It would help if the SQL statement was syntactically valid and if you provided the exact error message. When reformatted and syntax corrected, the statement looks like:
CREATE TABLE gtw_workflow_mon
workflow_name VARCHAR(255) NOT NULL,
workflow_loaded NUMERIC(20) NOT NULL,
activity_name VARCHAR(255) NOT NULL,
flags INTEGER NOT NULL,
monitor_name VARCHAR(255) NOT NULL,
classname VARCHAR(255) NOT NULL,
PRIMARY KEY(workflow_name, workflow_loaded, activity_name, monitor_name)
And, when that is run on a system with 2KB pages, the error message is:
SQL -550: Total length of columns in constraint is too long.
The standard way of getting a brief explanation of an error message is
finderr; it says:
$ finderr -550
-550 Total length of columns in constraint is too long.
The total size of all the columns listed in a UNIQUE, PRIMARY KEY, or
FOREIGN KEY clause is limited. The limit depends on the database server
in use, but all servers support a total of 120 bytes. The limit is the
same as the restriction on the total size of all columns in a composite
index. For additional information, see the CREATE TABLE statement in
the IBM Informix Guide to SQL: Syntax.
The 'a total of 120 bytes' should be 'a total of at least 120 bytes'; that lower-bound applies to Informix SE. In IDS (Informix Dynamic Server), the lower-bound is 255 bytes, but it is bigger in more recent systems, and also bigger when the page size is bigger.
You have a variety of options.
- You can consider why your names need to be 255 characters each - is that sensible (would, say, 64 be sufficient)?
- If your server version is recent enough (10.00 or later, I believe), you could create the table in a dbspace with a larger page size.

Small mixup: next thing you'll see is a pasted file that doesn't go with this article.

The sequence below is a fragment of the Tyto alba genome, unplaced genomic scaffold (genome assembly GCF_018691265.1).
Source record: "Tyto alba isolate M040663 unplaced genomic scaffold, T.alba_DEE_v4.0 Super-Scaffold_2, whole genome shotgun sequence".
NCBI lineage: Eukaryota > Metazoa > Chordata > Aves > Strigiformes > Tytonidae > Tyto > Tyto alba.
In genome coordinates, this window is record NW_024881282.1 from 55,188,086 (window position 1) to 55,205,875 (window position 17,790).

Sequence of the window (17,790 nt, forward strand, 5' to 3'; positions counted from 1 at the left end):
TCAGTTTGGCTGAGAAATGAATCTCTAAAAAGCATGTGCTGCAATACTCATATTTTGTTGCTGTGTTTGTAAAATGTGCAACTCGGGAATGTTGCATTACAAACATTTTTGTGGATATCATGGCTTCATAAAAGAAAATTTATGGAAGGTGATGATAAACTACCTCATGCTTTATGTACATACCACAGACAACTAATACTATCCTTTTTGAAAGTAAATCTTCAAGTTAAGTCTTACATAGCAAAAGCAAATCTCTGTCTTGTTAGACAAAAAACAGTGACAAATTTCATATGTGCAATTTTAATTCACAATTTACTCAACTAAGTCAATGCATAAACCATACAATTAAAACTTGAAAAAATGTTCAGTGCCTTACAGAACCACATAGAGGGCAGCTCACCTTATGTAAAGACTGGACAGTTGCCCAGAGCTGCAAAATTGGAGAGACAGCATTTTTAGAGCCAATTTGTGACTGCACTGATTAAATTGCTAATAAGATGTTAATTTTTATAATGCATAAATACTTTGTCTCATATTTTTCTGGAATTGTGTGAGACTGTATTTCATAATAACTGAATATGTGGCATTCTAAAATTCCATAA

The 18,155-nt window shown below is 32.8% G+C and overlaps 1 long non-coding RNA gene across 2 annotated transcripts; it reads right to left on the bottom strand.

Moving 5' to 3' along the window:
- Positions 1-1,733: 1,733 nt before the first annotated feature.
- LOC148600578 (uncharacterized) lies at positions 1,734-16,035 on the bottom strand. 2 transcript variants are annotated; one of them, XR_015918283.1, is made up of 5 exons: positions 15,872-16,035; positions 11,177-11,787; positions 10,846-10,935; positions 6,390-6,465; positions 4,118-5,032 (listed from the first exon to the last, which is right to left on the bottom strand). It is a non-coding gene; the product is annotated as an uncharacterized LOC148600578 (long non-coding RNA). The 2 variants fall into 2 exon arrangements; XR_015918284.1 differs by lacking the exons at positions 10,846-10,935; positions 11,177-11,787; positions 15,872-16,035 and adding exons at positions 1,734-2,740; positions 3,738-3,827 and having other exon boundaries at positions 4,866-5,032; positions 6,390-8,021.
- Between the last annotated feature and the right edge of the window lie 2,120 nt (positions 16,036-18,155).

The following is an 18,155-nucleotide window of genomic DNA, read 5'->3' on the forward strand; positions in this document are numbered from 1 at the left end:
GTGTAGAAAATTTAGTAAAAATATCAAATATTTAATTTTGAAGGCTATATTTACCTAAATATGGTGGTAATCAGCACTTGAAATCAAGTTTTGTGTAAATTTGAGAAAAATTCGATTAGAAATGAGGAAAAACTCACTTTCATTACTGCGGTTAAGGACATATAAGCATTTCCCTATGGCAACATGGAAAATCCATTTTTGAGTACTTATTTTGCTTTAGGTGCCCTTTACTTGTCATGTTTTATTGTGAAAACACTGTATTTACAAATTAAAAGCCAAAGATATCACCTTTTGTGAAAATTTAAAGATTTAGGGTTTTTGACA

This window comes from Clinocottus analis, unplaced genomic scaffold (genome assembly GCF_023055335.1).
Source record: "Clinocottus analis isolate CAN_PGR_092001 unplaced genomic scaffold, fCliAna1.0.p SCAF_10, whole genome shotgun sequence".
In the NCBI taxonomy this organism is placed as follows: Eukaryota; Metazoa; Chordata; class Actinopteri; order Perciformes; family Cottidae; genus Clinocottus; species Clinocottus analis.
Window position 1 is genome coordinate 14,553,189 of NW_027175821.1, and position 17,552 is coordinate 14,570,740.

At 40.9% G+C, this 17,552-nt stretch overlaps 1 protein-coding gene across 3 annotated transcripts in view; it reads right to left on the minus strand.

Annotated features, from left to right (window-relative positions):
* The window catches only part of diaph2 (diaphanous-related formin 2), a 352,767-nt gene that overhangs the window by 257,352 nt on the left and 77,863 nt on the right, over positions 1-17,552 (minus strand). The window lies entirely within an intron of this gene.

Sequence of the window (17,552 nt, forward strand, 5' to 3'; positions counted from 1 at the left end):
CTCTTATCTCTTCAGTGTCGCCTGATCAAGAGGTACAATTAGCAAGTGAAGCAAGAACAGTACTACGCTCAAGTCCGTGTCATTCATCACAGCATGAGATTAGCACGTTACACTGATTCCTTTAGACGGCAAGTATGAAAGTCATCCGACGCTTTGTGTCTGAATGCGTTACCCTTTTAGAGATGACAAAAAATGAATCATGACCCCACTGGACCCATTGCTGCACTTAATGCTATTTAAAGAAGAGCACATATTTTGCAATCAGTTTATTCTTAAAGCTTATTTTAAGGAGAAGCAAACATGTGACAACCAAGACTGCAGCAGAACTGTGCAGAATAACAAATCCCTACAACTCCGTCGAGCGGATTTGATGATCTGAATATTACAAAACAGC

Since the key is a maximum of 3*255+(20/2+1) = 776 bytes, and the rule of thumb is you need to be able to store 5 maximum-length key values + ROWID/FRAGID overhead (8 bytes) per page, you would need a 4 KB page size. (Had you been running on AIX, you probably wouldn't have noticed the issue.)
Also, you should not be storing date values in VARCHAR(255); you should use DATE or perhaps DATETIME YEAR TO DAY (a weird way of spelling DATE - though the underlying format is different, using 5 bytes on disk instead of 4 for a plain DATE), or perhaps DATETIME YEAR TO SECOND (a funny way of spelling TIMESTAMP), or ... The 'num0, num1, num2' fields are also dubious, too; if they are meant to store numbers, use NUMERIC or DECIMAL -- DECIMAL(20) in most IDS databases means a 20-digit floating point decimal number.
Edited to add:
And, to answer the direct question, VARCHAR columns can only be up to 255 bytes long; LVARCHAR columns can be up to about 32 KB; CHAR columns can be up to 32 KB; TEXT columns can be up to 2 GB, and CLOB columns can be even larger. The total length of a row is limited to about 32 KB (but BYTE, TEXT, BLOB and CLOB columns count as a fixed size descriptor towards that 32 KB total - the actual data is stored outside the row). There are some version dependencies that I'm not bringing out - if you are using IDS 10.00 or later, this is accurate.